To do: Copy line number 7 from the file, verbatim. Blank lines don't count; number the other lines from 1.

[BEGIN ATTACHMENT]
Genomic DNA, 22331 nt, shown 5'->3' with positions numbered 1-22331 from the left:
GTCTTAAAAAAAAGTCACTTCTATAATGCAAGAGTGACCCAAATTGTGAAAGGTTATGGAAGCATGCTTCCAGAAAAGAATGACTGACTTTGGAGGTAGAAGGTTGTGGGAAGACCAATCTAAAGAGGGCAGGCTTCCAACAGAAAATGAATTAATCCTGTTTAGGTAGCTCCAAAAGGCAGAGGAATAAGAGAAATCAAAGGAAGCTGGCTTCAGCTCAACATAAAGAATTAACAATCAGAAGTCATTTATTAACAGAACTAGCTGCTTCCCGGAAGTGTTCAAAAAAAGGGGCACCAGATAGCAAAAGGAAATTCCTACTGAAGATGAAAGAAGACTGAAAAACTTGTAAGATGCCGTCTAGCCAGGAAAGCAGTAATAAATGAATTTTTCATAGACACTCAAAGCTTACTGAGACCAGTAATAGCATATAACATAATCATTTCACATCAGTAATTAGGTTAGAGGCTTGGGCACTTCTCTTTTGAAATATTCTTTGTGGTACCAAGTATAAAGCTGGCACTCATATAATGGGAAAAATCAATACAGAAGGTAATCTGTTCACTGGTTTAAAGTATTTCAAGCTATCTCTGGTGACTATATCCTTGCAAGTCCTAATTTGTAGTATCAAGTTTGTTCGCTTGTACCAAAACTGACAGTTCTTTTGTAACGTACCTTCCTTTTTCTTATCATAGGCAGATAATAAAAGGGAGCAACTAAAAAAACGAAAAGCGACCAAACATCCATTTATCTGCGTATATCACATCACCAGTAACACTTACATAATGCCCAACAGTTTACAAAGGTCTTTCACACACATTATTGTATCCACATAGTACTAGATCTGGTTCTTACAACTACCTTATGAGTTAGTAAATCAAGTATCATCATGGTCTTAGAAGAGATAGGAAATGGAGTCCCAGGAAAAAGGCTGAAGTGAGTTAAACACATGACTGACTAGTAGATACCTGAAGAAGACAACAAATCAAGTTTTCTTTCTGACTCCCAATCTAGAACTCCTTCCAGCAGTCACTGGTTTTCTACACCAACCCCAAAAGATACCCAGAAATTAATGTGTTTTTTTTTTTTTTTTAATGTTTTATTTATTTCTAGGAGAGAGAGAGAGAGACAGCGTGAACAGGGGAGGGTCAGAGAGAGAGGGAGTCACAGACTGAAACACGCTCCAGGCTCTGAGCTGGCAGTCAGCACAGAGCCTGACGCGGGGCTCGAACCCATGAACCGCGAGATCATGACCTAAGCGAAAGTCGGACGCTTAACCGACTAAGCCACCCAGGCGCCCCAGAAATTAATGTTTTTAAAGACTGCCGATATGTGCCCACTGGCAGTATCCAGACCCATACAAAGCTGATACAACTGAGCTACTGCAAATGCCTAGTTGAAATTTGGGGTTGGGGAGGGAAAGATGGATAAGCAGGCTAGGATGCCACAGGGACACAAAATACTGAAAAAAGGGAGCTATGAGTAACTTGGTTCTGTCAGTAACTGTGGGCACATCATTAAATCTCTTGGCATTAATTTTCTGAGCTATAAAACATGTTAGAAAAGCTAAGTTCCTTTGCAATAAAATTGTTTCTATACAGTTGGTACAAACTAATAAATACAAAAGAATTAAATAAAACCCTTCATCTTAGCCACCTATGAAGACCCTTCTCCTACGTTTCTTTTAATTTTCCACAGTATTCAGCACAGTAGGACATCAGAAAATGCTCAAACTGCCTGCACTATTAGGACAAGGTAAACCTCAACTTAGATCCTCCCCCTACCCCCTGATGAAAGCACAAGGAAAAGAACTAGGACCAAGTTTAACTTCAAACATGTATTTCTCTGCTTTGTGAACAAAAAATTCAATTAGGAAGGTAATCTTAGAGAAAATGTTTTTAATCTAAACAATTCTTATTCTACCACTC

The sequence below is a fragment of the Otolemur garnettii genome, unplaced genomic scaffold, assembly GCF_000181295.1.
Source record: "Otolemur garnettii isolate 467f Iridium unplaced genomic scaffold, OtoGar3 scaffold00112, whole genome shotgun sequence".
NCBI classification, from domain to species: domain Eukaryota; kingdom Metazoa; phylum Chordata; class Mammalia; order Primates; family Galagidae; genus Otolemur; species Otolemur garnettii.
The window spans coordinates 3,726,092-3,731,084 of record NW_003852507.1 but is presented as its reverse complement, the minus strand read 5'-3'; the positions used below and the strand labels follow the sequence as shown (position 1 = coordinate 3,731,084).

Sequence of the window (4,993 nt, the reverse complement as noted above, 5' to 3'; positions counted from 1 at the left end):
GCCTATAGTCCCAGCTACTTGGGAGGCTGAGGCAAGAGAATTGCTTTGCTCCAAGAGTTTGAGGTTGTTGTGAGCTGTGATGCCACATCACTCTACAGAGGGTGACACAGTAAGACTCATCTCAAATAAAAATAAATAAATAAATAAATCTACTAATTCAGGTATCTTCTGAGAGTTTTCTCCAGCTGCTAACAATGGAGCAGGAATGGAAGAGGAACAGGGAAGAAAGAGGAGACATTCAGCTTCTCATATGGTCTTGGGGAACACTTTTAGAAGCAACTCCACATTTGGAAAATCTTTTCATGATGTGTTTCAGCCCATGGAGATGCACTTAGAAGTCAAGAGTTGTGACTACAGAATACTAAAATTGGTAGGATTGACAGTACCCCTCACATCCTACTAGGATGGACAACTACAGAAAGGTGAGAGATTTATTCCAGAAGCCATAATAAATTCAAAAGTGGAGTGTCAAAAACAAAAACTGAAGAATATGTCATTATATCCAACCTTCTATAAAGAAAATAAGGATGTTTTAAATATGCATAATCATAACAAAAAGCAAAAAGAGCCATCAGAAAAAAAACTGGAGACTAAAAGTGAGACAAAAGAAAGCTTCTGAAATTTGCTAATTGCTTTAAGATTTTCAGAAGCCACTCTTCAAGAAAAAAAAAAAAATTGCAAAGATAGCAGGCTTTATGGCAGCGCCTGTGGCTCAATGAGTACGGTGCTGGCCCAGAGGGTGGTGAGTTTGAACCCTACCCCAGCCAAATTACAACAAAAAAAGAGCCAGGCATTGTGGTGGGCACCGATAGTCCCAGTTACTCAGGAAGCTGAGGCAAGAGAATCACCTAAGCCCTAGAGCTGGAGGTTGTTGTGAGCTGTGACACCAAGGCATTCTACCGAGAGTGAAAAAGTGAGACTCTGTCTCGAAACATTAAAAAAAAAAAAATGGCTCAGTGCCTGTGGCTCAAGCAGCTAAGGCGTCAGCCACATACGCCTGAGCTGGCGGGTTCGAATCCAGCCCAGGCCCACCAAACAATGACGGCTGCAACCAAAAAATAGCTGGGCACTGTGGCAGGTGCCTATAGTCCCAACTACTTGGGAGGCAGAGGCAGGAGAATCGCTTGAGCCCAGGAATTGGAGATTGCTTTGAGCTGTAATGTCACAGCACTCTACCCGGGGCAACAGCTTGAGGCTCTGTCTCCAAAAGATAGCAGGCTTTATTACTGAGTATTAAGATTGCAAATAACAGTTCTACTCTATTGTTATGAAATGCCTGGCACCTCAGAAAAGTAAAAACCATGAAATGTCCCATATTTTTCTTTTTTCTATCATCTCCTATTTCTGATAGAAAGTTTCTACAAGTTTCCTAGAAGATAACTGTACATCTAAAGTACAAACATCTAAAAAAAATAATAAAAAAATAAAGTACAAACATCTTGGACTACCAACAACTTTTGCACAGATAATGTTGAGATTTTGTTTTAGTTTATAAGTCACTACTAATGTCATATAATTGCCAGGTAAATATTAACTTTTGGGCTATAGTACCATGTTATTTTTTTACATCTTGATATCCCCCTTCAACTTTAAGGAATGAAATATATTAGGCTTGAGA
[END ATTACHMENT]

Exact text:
Sequence of the window (4,993 nt, the reverse complement as noted above, 5' to 3'; positions counted from 1 at the left end):